S&W made some changes to the extractor and magazines and around 1978 designated the guns 39-2 and 59-2. In 1980 S&W added a more robust rear sight, a firing pin safety, and changes to the feed ramps. They designated the pistols 439 and 459 respectively. - Smith and Wesson Model 39..., author unknown, RifleShooter.com, Dec. 20, 2015
Smith and Wesson remedied the lack of drop-safety in (approximately) 1982 with the introduction of the second-generation 439, 539, and 639. Those and all the third generation, four-digit models (e.g., 5906) are drop-safe.
Leaving aside more subjective matters such as grip angle and contours, in terms of length-of-pull, the Model 39 isn't much of a change relative to either the 1911 or medium frame revolvers. I measured all three in the neighborhood of 70 mm linearly from backstrap to trigger (give or take a couple millimeters depending on 1911 trigger). This isn't the whole story, as the actual grip circumference plays a role. I think it's worth mentioning, though, because like all DA/SA pistols, it's tempting for users with smaller hands to consider only the length of pull in single action mode because that's how the guy at the gun store hands it to you, and how you might shoot it at the range unless you think carefully. In fact, you'll probably end up with your finger touching the trigger as you would a double-action revolver (i.e., with the middle of the trigger straddling the distal joint) rather than as you would a 1911 (i.e., with the middle of the trigger touching the middle of the distal "pad"). This finger-trigger interface means that you really need a shorter length of pull than you would otherwise, and this same evaluation applies to all DA/SA pistols.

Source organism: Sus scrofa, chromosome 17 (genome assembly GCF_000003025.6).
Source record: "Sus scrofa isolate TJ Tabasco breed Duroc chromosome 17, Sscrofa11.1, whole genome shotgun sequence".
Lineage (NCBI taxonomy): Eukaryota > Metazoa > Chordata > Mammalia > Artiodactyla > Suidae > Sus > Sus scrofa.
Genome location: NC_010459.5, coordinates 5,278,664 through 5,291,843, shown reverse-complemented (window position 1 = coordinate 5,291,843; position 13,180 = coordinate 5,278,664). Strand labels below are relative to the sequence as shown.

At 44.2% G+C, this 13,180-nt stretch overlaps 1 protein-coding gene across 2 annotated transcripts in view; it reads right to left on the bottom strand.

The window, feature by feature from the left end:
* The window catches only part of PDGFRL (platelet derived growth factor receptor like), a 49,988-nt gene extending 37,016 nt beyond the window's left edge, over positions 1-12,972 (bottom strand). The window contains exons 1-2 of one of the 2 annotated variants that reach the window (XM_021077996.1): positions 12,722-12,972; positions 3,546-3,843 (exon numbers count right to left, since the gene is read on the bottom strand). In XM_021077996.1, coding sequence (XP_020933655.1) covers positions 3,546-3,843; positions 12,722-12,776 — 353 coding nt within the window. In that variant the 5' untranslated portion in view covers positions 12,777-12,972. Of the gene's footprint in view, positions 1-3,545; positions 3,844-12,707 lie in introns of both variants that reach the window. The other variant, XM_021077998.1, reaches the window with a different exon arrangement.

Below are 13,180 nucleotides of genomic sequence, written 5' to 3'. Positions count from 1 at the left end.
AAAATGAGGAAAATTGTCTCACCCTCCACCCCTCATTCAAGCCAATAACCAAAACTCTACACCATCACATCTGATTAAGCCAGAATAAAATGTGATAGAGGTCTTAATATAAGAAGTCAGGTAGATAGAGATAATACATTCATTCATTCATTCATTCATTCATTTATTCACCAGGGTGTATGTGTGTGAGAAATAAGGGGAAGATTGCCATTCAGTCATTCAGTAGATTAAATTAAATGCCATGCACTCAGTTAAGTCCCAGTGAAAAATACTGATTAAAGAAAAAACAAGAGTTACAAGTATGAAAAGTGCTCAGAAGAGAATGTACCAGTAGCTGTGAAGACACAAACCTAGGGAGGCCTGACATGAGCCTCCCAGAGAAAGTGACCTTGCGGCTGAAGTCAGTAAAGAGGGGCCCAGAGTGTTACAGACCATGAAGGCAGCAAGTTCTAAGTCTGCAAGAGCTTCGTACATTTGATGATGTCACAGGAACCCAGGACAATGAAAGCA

On paper, nine rounds of 9mm looks like an upgrade from six of .38 Special, but the reality is a little more complicated.
First, for both feeding reliability and social reasons, the Model 39 was adopted by the ISP with full metal jacket (FMJ) ammunition, although jacketed hollow point pistol ammunition that offered enough of an advantage over FMJ to be attractive was starting to become available, starting with Super Vel in about 1969, and followed closely by Speer, Hornady, and others. This progress initiated a technological tug-of-war at the gun-ammunition interface. In an era before SAAMI +P rated ammo and guns, the revised feed ramp into an unsupported chamber of the Model 39 and 59 combined with high pressure loads like the Super Vel 90 gr. 9mm load to create occasional "kaboom" incidents long before the modern era of Glock .40 S&W "KBs".
Second, the magazines of early Model 39s could only be reliably loaded with eight cartridges (including one in the chamber).
The 39 was originally designed with an 8-round magazine, with a ninth cartridge to be carried in the chamber. ISP ran tons of ammo through those guns, and discovered when loaded all the way up, there was potential for misfeed. The policy recommended was to load only seven rounds per magazine, which helped to cure the problem and became 7+1-for-sure beat 8+1 rounds maybe. - Reliability vs Round Count by Massad Ayoob, Daily Caller, Oct. 21, 2015
The former consideration, less effective ammunition than the readily available Elmer Keith-style semi-wadcutter or perhaps even lead round nosed projectiles for .38 Special and .357 Magnum, is the more acute in my opinion.